A good marketing department knows how to generate product “buzz” by leveraging external influencers and promotions. The challenge for the company is to avoid being stung by the FTC’s recently published Endorsement Guides (the “Guides”), or older regulations.
Influencers can be consumers, bloggers, celebrities, or really anyone with a large following on social media networks. Promotions can include, for example, campaigns aimed at getting consumers’ friends to like a product, giving free product samples to influential bloggers, email “send to a friend” campaigns, Twitter campaigns that promise a $1,000 gift certificate for the most re-tweets, and some “Like Us” campaigns.
At its core, the Guides continue to reflect the basic truth-in-advertising principle relevant to all advertisements, endorsements, and many viral and guerilla marketing campaigns. While the Guides and Section 5 of the FTC Act can be lengthy and confusing, here are six key things to keep in mind:
- The FTC’s rules apply to everyone in your network: your company, public relations and advertising firms, and even the influencers (bloggers and even consumers themselves). Each one can potentially be liable for violations of the FTC Act. If you are unsure, consult with a lawyer, and perhaps apply the “better safe than sorry” rules regarding disclosures.
- Disclosures should be simple and straightforward. A statement such as “Company X gave me this product to try…” will usually be effective. Also likely effective: “Sponsored,” “Promotion,” “Paid Ad” or even #ad (at the beginning of a tweet).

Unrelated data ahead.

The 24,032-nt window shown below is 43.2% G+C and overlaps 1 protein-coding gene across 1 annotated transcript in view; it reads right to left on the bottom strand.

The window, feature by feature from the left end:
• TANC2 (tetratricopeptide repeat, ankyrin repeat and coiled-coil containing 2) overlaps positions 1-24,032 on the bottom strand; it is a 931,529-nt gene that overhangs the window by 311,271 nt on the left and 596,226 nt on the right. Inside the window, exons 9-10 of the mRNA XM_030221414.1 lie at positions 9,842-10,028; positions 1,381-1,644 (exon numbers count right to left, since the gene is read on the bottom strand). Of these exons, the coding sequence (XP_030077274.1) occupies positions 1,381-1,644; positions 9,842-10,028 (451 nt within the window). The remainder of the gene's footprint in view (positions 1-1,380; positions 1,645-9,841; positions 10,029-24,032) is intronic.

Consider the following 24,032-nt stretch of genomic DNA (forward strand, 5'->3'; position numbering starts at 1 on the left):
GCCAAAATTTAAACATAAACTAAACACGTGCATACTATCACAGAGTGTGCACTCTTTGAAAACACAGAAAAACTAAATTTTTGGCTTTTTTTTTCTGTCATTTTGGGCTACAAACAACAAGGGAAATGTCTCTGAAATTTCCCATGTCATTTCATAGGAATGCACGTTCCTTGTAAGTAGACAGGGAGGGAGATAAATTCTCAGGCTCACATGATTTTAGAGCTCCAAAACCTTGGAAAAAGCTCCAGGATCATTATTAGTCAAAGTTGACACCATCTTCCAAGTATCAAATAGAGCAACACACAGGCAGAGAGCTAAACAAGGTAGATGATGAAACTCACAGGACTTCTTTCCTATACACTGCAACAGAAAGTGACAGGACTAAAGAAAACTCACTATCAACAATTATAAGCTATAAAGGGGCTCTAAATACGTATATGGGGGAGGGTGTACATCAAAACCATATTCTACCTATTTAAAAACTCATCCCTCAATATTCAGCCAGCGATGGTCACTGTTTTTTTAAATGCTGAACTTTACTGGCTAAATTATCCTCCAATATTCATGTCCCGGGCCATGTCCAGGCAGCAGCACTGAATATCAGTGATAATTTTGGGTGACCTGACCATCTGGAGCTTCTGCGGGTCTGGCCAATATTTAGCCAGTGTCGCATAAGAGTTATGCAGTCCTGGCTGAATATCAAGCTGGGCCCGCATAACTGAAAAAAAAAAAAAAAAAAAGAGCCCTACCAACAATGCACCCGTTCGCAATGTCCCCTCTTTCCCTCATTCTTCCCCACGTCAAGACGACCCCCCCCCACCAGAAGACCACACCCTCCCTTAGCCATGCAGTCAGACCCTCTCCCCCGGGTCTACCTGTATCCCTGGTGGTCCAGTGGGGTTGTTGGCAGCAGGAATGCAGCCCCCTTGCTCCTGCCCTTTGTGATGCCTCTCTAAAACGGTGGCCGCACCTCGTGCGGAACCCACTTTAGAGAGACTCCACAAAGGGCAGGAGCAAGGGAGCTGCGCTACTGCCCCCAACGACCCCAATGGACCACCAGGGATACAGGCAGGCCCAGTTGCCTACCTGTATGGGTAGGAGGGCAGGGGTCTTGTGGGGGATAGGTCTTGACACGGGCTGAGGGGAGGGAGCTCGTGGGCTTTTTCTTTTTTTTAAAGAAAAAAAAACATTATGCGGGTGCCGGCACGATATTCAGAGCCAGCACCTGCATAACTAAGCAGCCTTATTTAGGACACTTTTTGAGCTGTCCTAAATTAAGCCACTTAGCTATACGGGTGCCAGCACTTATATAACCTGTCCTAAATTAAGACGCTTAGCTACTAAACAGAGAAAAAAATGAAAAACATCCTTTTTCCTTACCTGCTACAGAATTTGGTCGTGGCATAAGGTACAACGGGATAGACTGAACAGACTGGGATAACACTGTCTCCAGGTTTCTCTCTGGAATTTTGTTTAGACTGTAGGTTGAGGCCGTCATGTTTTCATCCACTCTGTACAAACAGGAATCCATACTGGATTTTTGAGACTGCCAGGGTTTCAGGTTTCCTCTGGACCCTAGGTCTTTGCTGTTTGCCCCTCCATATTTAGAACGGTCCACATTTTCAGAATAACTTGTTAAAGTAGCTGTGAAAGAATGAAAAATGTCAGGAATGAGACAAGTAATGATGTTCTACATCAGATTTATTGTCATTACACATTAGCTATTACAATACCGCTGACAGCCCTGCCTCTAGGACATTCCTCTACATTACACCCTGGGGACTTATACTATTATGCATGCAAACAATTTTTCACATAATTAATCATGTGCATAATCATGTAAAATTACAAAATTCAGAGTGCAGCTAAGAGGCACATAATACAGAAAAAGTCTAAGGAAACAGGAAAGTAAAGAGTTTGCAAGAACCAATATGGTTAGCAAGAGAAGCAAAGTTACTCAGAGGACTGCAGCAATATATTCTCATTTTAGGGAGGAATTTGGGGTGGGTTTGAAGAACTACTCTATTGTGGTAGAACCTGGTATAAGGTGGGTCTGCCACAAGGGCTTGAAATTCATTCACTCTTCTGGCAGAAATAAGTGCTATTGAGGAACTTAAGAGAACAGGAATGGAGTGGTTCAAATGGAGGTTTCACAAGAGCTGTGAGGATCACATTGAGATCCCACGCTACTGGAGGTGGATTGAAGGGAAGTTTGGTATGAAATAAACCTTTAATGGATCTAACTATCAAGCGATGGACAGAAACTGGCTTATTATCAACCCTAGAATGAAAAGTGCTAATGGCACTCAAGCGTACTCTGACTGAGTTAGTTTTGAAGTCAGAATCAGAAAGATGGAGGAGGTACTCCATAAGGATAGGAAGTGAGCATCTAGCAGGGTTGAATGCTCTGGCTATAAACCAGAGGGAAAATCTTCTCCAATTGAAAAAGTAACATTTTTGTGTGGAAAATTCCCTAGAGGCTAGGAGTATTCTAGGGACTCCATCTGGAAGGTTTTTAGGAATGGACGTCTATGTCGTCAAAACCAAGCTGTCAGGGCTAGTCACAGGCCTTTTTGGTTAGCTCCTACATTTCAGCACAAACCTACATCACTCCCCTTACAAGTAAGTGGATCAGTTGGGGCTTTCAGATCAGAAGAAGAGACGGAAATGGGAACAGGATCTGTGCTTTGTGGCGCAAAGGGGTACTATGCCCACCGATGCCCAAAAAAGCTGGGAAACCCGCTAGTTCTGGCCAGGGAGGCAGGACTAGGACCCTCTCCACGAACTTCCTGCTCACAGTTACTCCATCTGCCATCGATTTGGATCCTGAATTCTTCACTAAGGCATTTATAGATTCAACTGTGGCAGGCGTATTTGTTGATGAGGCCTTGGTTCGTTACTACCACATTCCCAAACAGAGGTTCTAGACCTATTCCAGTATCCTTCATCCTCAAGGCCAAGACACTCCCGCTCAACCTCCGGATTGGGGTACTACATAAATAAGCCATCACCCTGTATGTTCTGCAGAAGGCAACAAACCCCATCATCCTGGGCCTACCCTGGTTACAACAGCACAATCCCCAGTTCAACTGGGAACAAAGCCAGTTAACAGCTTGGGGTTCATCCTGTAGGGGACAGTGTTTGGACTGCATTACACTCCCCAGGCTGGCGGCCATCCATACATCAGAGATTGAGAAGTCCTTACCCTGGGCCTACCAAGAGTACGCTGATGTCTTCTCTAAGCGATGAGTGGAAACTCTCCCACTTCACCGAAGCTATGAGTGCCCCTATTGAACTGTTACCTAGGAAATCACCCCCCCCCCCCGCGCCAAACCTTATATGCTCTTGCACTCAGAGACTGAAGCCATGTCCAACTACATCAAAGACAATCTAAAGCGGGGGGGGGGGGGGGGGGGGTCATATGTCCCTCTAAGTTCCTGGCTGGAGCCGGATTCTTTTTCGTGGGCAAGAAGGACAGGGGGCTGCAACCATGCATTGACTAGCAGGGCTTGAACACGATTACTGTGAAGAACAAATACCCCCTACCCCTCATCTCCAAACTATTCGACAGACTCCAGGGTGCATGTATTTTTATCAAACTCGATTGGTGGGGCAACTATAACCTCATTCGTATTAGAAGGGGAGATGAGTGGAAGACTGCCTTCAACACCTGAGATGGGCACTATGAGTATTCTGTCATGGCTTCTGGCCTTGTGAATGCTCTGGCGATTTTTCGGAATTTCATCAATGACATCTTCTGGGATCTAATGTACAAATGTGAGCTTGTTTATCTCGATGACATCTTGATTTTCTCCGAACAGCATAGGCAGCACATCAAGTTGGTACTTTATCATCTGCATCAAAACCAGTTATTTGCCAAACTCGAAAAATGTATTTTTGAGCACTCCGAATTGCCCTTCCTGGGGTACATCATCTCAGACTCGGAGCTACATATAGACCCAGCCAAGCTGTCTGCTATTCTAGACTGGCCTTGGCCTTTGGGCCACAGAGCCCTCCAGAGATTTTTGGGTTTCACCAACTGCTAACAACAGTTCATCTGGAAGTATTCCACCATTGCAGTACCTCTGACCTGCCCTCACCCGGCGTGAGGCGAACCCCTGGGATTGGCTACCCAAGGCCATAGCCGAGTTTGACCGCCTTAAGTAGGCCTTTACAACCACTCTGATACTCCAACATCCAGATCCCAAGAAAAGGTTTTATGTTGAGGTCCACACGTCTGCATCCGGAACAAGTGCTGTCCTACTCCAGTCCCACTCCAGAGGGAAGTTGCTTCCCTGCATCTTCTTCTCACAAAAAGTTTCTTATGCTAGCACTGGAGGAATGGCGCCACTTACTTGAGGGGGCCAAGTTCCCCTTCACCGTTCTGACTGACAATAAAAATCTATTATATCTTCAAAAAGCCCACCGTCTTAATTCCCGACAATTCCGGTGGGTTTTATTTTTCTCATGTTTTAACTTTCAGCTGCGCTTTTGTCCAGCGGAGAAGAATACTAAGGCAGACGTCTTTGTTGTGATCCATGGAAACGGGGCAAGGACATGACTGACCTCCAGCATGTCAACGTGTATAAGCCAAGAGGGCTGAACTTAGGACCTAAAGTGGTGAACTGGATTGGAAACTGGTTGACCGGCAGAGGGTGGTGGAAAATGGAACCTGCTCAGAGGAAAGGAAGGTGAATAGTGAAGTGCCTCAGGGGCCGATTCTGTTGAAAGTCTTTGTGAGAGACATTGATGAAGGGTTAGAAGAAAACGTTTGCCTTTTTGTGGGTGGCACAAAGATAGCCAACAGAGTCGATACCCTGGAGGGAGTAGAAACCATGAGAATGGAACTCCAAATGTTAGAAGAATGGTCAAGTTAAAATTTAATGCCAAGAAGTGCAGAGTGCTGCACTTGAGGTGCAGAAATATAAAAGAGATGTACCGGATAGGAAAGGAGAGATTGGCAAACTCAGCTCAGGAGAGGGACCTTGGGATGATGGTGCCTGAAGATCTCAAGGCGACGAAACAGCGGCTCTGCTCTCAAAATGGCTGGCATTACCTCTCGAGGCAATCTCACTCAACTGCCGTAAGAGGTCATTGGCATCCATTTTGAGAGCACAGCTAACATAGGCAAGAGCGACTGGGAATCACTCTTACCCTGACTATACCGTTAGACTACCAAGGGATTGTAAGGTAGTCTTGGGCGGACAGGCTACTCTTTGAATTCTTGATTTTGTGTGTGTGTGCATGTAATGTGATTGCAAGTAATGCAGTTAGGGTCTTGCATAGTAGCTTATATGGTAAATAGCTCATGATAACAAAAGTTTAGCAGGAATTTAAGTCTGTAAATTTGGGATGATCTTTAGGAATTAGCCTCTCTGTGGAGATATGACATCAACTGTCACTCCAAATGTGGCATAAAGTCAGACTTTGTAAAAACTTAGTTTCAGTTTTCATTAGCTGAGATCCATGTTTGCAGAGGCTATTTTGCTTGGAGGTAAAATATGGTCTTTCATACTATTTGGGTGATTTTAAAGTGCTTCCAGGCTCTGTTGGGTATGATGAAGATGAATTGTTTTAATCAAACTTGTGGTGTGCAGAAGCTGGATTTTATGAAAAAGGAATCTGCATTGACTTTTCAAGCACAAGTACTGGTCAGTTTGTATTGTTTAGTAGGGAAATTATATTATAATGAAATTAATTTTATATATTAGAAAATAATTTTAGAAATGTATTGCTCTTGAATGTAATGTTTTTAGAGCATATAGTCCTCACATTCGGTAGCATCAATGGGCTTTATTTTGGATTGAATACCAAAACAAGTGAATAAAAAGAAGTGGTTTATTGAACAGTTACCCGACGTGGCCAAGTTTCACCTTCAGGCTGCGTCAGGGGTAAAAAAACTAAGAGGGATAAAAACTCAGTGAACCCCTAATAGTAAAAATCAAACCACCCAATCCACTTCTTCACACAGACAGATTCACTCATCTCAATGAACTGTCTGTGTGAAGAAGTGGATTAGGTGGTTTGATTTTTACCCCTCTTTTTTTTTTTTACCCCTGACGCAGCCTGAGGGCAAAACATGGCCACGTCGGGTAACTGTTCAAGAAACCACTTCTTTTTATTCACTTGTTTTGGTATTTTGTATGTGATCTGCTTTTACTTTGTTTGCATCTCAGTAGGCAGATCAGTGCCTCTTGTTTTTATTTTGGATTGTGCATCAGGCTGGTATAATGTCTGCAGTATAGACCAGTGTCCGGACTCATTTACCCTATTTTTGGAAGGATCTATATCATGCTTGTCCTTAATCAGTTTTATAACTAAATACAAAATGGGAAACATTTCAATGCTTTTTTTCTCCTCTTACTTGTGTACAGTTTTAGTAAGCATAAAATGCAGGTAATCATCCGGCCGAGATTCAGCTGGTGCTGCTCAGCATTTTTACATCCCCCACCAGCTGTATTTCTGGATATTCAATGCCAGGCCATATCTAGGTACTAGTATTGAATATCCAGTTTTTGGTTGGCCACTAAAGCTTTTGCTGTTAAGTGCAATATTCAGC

- If a blogger, reviewer, or other influencer receives some benefit, no matter how small, the benefit must be disclosed. This includes money, but can also be a free sample, a deep discount, a free meal, or another intangible such as goodwill from a family member or good friend. As in all good journalism, a conflict of interest must be disclosed.
- If an ad or promotion mentions an extraordinary result, the extraordinary nature of the result should be disclosed. For example, if Bill lost 10 pounds in one week by using product X, but the expected result is 1 pound per week, whoever is talking about Bill’s weight loss should also say “results not typical.”
- The “whole” truth still matters. Influencers should not talk about a great experience with a product they did not use, or that they actually disliked.
- “Free” and “money back” can be very expensive words to use in online advertising. If there are free products or risk-free trials, you must also provide detailed, clear, and very conspicuous disclosures of all the material terms and conditions that apply to the offer.
Lawyers at McCarter & English, LLP continue to monitor the space for updates in this rapidly evolving area of the law. We give our thanks to summer associate Cristián Ossa for his assistance with this client alert.
If you would like additional information on this topic, please contact a member of the Intellectual Property practice or your lawyer at McCarter & English, LLP.